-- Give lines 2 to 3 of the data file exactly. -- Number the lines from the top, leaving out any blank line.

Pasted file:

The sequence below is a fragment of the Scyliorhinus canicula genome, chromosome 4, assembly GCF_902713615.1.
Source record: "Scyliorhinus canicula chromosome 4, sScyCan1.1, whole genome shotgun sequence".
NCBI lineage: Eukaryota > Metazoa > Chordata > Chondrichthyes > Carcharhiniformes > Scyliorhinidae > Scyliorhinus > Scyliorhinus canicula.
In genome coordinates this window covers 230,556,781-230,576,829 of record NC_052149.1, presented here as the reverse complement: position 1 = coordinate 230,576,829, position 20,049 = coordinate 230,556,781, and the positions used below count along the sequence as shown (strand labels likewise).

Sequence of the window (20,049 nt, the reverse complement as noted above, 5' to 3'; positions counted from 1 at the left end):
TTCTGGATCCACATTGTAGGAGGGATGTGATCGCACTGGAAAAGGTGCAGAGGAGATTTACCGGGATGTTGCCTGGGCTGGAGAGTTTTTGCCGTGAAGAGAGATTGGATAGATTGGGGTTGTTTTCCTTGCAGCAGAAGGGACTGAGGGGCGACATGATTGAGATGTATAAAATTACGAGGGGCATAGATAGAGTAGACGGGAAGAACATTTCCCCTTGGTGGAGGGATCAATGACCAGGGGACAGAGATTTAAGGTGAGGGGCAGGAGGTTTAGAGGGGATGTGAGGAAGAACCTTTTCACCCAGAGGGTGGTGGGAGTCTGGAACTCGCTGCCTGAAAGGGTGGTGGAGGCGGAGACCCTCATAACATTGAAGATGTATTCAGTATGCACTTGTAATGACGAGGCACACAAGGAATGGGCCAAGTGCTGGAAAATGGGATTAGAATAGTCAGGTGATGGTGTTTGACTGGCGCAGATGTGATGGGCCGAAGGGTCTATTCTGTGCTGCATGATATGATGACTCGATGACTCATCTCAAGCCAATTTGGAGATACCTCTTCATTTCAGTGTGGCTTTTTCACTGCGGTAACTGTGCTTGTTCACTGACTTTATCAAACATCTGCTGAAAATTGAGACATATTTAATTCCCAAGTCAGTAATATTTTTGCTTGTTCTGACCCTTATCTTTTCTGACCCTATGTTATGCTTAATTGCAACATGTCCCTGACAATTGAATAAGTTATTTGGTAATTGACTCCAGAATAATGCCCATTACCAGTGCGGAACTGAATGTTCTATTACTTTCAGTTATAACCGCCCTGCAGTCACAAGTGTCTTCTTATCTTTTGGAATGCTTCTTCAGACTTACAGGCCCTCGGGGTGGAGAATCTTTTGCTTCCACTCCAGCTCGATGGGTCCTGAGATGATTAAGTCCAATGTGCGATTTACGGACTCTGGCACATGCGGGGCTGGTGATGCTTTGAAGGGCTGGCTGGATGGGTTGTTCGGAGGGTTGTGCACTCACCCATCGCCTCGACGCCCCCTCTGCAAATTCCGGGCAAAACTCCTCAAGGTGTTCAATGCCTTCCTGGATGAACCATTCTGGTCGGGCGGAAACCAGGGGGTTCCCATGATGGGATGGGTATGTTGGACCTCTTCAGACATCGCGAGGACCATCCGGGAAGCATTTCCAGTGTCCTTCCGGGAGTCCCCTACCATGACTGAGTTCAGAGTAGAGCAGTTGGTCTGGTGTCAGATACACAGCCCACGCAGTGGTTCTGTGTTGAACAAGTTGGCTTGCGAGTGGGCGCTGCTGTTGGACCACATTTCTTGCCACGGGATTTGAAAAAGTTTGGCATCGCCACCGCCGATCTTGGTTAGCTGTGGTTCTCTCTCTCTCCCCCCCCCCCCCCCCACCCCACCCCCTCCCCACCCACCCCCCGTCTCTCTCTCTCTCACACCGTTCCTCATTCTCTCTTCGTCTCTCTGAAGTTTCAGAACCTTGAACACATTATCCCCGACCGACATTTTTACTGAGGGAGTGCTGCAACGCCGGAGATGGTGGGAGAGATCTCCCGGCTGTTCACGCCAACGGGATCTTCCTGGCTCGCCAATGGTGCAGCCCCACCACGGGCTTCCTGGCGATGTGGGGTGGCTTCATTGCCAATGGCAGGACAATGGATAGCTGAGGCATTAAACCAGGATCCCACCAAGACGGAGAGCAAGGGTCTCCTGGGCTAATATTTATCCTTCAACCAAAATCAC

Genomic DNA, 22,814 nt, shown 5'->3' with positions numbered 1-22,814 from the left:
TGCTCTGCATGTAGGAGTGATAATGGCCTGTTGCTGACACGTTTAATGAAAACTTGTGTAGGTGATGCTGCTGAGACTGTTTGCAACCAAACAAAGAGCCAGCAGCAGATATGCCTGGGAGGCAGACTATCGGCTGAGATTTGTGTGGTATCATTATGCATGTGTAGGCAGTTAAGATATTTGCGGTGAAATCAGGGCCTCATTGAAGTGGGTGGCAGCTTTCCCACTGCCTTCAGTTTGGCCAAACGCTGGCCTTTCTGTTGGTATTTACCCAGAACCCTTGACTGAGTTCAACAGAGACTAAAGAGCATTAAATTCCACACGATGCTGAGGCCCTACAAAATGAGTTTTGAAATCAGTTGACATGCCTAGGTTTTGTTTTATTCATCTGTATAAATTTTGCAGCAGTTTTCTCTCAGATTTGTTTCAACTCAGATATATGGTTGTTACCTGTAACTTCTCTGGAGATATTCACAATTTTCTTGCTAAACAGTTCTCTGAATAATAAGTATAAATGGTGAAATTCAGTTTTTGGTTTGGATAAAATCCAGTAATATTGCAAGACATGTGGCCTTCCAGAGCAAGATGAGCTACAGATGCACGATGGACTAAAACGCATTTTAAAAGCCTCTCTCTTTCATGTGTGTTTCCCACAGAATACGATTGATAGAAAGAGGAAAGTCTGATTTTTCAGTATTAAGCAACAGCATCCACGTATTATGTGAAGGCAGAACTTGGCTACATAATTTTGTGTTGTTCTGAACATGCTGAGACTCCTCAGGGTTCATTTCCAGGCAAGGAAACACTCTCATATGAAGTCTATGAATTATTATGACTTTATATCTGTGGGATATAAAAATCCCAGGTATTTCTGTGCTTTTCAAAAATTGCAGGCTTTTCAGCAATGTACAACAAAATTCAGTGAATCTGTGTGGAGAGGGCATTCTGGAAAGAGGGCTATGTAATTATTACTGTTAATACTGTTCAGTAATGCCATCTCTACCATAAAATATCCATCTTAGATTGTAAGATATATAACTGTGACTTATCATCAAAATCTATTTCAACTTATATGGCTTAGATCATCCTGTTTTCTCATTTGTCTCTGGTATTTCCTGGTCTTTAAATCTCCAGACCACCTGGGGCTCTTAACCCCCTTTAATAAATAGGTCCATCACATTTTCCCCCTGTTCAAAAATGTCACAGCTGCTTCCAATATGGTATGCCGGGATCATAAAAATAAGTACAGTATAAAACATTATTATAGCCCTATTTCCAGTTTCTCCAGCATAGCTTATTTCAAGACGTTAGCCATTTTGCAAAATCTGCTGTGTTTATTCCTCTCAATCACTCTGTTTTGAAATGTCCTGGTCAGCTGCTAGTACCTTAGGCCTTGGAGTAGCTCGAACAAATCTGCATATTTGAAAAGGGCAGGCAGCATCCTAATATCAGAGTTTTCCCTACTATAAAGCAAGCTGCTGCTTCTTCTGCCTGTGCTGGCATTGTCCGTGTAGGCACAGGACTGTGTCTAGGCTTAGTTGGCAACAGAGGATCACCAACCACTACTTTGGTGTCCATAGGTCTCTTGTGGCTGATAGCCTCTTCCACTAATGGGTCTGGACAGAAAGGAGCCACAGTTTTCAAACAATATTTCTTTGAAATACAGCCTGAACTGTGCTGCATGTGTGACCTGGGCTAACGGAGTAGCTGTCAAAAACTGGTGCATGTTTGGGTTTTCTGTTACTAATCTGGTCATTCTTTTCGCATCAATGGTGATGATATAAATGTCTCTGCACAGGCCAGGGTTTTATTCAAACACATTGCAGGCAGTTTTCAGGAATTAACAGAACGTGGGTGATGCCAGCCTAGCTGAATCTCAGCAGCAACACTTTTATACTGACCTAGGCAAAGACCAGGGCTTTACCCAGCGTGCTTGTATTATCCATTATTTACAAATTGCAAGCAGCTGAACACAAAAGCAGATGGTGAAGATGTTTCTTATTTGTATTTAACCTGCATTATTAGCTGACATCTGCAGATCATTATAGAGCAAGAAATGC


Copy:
Source record: "Scyliorhinus canicula chromosome 4, sScyCan1.1, whole genome shotgun sequence".
NCBI lineage: Eukaryota > Metazoa > Chordata > Chondrichthyes > Carcharhiniformes > Scyliorhinidae > Scyliorhinus > Scyliorhinus canicula.